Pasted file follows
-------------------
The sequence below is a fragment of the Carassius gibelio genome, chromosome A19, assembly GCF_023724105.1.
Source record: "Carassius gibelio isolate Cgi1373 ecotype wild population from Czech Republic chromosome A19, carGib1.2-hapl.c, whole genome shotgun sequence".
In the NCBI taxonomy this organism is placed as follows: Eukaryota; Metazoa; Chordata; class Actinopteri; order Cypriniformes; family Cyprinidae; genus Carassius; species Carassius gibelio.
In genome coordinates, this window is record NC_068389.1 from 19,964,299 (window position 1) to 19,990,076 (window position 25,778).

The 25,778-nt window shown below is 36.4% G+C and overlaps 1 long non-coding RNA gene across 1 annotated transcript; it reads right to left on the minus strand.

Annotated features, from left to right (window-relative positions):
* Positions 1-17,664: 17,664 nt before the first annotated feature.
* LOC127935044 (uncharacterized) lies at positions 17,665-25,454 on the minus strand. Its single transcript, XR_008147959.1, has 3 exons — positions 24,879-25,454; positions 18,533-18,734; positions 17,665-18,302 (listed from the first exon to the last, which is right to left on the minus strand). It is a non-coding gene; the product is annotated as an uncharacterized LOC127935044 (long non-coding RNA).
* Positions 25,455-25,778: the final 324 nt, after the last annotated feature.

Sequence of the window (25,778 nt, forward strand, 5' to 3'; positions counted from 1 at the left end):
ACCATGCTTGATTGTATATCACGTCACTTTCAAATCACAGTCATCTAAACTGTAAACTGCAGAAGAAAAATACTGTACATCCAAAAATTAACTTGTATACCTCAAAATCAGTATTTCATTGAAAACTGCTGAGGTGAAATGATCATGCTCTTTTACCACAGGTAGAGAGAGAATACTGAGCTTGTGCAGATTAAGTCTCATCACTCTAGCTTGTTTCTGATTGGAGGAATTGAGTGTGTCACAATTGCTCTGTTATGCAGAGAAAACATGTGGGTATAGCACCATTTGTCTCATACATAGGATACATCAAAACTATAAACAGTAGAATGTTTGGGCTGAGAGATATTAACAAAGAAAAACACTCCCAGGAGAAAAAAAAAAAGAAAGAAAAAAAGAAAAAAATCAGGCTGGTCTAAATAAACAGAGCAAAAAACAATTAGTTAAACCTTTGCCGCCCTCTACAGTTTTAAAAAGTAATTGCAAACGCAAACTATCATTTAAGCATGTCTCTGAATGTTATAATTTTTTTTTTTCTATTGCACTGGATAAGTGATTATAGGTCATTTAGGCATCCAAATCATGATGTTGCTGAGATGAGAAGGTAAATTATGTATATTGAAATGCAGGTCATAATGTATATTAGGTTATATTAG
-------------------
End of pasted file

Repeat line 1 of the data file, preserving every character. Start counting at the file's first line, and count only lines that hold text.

The sequence below is a fragment of the Carassius gibelio genome, chromosome A19, assembly GCF_023724105.1.